Skilled Visa Newsletter for March 2022 - Latest Updates!

Skilled Visa Newsletter for March 2022 – Latest Updates!

The Department of Home Affairs has published its newsletter for March 2022. The main audience for this skilled visa newsletter is Registered Migration Agents (RMAs). As mostly temporary and permanent skilled visa applications are handled by RMAs in Australia. This newsletter contains new measures for international students, graduates, changes to Covid-19 visa, Partner Visa and visa support for Ukraine.


So, let’s dig into the details of this newsletter for March 2022.


Newsletter for March 2022 – Visa Support for Ukraine 



The Department of Home Affairs is in support of Australia’s response to the rising crisis in Ukraine. It’s prioritizing Ukrainian nationals’ outstanding visa applications across all visa categories. Prime Minister, Scott Morrison, has also announced that Ukrainian nationals living in Australia will be granted automatic visa extensions for 6 months.


Ukrainian nationals whose visas expire before 30 June 2022 will be eligible for this visa extension. The extension is free. It doesn’t require any action from visa holders. Home Affairs will contact visa holders shortly whose visas are expiring soon to make arrangements if they would like to remain in Australia.


The Administration of Immigration and Citizenship

The Department of Home Affairs has released the Administration of the Immigration and Citizenship Program (the Program) paper. This paper helps external parties/stakeholders to understand how the Department operates the Program. It provides an overview of the administration of visa, citizenship, border, and compliance programs on a triennial basis.


This paper highlights the recent developments, trends, and environmental factors.


Reopening of International Travel in Australia

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Earlier this year on 21 February 2022, Australia reopened its borders to the remaining, fully vaccinated, and temporary visa holders. In addition, it includes Visitor Visas and Bridging Visas B holders, as part of Australia’s safe and gradual reopening to the world.


This safe and gradual reopening of international borders is the result of the success of the vaccine rollout and the implementation of the National Transition Plan. The return of skilled and unskilled migrant workers and international students has strengthened Australia’s economic recovery. Now it’s time to open Australian borders to all remaining fully vaccinated visa holders.


According to Australia’s international border entry requirements, all visa holders who meet the vaccination requirements can travel to Australia without a travel exemption. While unvaccinated travelers can enter Australia under the passenger caps established with the states and territories.


Requirements for Unvaccinated Travelers

If you’re an unvaccinated passenger, you’ll need to:

  • Be a part of an exempt category
  • Have an individual travel exemption to enter Australia
  • Provide a medical reason that prevents you from receiving vaccinations. it must be noted that an old infection with the Covid-19 virus isn’t considered a contraindication to the Covid-19 vaccine.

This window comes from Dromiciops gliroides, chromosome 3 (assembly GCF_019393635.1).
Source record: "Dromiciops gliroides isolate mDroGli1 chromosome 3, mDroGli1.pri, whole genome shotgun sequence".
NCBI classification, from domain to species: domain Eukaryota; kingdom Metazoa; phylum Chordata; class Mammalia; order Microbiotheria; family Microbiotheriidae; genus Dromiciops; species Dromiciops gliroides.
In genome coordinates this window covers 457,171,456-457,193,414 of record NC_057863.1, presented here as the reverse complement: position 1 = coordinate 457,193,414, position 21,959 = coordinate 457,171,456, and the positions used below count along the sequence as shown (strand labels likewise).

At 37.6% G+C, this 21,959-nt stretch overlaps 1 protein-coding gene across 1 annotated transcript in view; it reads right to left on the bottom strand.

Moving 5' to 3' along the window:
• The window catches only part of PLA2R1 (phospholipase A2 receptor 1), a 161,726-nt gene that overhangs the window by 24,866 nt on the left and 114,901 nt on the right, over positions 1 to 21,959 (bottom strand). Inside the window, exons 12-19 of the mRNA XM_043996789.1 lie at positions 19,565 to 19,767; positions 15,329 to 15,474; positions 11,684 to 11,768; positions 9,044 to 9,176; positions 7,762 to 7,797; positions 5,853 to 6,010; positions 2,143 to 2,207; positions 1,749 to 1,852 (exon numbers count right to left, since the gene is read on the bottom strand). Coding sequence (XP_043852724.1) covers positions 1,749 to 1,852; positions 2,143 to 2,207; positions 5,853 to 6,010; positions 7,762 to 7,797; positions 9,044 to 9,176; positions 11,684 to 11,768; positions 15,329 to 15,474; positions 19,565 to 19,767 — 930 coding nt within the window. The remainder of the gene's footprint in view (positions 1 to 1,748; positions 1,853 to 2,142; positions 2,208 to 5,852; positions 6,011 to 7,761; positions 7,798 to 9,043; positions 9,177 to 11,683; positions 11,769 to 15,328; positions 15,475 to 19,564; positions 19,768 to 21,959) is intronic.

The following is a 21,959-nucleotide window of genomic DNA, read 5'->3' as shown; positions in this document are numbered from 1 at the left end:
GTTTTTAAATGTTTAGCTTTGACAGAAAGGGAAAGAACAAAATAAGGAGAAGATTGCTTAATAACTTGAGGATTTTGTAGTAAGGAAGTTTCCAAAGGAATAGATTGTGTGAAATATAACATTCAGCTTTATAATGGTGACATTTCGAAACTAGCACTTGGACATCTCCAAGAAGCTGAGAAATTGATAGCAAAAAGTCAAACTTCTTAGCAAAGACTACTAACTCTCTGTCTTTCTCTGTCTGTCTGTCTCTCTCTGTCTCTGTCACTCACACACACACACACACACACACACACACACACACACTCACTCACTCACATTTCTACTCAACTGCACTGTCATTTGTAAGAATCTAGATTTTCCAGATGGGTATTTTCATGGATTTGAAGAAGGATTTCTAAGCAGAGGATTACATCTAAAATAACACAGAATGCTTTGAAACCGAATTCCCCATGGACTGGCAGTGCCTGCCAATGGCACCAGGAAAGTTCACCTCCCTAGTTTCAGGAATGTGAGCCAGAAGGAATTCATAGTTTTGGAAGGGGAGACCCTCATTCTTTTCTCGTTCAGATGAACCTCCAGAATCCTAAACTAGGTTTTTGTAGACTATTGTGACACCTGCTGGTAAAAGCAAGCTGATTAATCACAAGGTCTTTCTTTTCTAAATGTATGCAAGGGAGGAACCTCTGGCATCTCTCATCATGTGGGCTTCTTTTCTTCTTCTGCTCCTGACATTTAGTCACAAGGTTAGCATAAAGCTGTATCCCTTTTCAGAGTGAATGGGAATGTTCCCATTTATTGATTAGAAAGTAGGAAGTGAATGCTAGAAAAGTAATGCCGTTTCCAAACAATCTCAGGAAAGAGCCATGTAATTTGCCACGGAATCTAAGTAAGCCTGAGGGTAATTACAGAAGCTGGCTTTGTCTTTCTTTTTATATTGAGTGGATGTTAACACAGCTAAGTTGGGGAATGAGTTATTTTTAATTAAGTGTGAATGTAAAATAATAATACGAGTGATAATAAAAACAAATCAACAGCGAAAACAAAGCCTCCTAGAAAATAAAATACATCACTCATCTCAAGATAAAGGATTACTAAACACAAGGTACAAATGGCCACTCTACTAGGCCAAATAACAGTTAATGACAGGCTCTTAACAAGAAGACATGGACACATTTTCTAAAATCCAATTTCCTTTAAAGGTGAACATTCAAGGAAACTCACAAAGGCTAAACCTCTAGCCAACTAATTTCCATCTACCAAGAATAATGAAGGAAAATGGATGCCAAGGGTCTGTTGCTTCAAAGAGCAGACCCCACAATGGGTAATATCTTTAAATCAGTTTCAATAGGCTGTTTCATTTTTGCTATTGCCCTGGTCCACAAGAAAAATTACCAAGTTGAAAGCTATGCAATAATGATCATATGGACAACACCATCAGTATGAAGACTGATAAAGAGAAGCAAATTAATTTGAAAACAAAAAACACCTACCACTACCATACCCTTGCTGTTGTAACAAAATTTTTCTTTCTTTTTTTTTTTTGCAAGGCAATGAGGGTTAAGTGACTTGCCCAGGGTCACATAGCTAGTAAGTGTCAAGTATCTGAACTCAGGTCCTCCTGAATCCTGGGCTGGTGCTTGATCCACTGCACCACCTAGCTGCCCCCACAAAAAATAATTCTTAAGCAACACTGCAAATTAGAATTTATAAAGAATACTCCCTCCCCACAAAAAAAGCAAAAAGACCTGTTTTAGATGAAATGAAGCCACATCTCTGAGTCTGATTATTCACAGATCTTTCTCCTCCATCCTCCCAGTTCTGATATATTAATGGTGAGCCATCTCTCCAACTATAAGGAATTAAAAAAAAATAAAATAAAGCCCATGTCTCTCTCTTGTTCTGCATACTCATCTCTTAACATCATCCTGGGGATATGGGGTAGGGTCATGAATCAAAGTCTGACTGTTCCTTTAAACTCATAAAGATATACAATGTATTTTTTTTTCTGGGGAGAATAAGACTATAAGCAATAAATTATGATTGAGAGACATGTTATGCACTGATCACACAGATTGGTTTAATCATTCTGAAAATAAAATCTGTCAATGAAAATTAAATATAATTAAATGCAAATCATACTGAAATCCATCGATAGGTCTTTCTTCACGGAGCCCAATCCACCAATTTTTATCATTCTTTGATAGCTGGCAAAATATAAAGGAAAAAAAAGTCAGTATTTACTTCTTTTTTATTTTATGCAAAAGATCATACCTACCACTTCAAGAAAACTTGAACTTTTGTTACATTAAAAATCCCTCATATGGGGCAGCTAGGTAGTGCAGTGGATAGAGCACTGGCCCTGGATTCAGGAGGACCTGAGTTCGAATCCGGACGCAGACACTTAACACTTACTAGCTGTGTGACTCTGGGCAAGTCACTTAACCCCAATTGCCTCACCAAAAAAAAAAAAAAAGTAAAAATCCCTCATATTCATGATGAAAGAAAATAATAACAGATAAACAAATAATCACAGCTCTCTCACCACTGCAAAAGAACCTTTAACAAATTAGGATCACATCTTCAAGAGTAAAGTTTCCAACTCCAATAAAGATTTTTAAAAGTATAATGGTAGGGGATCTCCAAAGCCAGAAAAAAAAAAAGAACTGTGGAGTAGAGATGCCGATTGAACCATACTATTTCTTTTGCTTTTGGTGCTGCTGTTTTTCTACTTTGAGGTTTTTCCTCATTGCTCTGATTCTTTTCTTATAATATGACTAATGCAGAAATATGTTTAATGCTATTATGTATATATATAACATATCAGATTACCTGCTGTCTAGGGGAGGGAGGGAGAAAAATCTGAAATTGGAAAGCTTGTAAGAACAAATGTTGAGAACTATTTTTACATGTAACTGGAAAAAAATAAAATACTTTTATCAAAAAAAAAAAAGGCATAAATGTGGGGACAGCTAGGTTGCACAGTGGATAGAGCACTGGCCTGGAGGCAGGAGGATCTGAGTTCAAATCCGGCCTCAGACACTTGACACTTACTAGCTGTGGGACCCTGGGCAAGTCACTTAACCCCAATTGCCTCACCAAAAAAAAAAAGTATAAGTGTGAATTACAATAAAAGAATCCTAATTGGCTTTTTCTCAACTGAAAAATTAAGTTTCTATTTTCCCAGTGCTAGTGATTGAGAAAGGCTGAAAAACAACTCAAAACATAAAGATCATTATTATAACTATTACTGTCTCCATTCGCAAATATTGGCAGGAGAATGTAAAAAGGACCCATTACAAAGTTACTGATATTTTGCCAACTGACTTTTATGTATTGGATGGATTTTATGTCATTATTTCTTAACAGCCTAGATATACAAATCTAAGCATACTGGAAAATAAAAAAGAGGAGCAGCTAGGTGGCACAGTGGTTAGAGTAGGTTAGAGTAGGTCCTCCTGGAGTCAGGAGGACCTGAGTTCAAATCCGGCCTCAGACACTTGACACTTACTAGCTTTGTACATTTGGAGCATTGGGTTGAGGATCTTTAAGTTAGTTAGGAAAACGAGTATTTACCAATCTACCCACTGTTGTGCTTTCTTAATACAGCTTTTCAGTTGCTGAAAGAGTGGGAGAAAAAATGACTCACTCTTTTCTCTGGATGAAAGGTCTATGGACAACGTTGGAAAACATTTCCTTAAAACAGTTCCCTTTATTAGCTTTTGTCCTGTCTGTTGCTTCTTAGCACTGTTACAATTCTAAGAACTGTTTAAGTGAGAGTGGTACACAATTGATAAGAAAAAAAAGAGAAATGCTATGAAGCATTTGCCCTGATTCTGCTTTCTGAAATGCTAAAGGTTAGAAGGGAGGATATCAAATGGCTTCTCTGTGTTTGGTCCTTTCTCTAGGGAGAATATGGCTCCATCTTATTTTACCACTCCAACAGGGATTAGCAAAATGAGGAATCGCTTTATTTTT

Quarantine requirements and passenger caps will remain in effect for unvaccinated travelers in Australia. Upon arrival, all incoming travelers must comply with the quarantine requirements of the state/territory where they plan to live.


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The vaccination requirement for all passengers seeking exemption-free or quarantine-free travel has remained unchanged since 1 November 2021. For international entry requirements in Australia, the definition of ‘fully vaccinated‘ will still be determined by the Therapeutic Goods Administration (TGA).


If you are aged 12 or older, you must receive two doses of a TGA-approved vaccine to be considered fully vaccinated. Moreover, international passengers arriving in Australia are encouraged to enroll in Australia’s booster vaccination program.


Newsletter for March 2022 – Changes to Covid-19 Pandemic Event Visa

Minister Alex Hawke has introduced changes to the Visa 408 Australian Government Endorsed Event (AGEE) COVID-19 Pandemic event on March 2, 2022. With the new changes, the visa will now allow you to work in all Australian sectors as well as key sectors.


If a temporary visa holder with work rights works in any sector of the Australian economy, they will be able to apply for the Pandemic Event Visa for nil Visa Application Charge (VAC) for 6 or 12 months. As part of the revised Pandemic event visa arrangements, applicants must meet specific criteria to determine the length of their stay.


Sectors for Employment  



If you’re looking for a job in:

  • The Commonwealth Aged Care sector may be granted a visa of 12 months to stay and work in that sector.
  • Key sectors such as aged care, agriculture, child care, disability care, food processing, health care, and tourism and hospitality, you may obtain a visa with 12 months of validity to live and work in any of these key sectors.
  • In any other Australian sector, you may get a visa of up to 6 months to live and work in that sector.


Applicants for New Arrangements in Pandemic Event Visa

The new arrangements are only available for 408 visa applications submitted on or after 21 February 2022 by:

  • Temporary visa holders who were in Australia before February 21, 2022